The evidence weighing the benefits and risks of hormone replacement therapy (HRT) in menopausal and postmenopausal women continues to tip toward the same conclusion – that taking HRT is dangerous.
HRT was once heralded as a cure-all for problematic symptoms of menopause, including hot flashes, sleeping difficulties, mood swings and vaginal dryness. It was also given the added benefit of protecting women against heart disease and osteoporosis.
However, opinion quickly changed in 2002, after a large study of postmenopausal women found that HRT that combined the hormones estrogen and progesterone increased a woman’s risk for breast cancer by about one extra case for every 1,000 women who took the hormones for a year. It also showed no evidence of protecting women against cardiac events.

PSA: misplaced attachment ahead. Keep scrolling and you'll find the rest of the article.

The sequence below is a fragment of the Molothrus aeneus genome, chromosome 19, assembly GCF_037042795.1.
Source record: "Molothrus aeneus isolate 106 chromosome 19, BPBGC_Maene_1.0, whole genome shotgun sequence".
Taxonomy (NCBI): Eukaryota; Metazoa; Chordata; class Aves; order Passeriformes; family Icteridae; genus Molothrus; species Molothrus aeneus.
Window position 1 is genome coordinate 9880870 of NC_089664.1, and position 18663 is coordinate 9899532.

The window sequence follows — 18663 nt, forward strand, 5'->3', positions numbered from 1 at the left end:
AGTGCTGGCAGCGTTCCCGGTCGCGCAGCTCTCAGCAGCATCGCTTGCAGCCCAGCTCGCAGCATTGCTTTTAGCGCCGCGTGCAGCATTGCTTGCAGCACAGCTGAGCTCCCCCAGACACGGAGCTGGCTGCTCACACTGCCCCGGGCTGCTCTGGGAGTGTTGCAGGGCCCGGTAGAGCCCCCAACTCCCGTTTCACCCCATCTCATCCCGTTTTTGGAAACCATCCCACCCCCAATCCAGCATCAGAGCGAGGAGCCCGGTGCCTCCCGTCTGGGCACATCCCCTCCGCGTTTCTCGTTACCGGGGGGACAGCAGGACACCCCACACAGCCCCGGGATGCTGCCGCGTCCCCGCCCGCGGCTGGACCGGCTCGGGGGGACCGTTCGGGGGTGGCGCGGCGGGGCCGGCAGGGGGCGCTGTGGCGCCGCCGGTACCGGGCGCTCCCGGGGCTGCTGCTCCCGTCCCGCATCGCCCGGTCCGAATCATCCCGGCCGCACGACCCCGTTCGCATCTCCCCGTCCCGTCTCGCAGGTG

Once word got out, prescriptions for HRT plummeted by half, and cases of breast cancer soon dropped as well. Despite the decrease in HRT use, researchers continued to study women who remained on the drugs. The women in the study were an average age of 63 and remained on HRT for an average of 11 years.
Researchers found that among these women there was not only an increase in the number of breast cancer cases, but the cancers they were diagnosed with were more likely to be advanced and more deadly than previously thought. Data shows an increase of one extra death per year for every 10,000 women.
While HRT use has been drastically cut since 2002, it is still used by many women to curb menopausal symptoms. Researchers say that while the new data shows only a slight increase in breast cancer deaths compared to previous studies, it adds more fuel to the argument against the medication.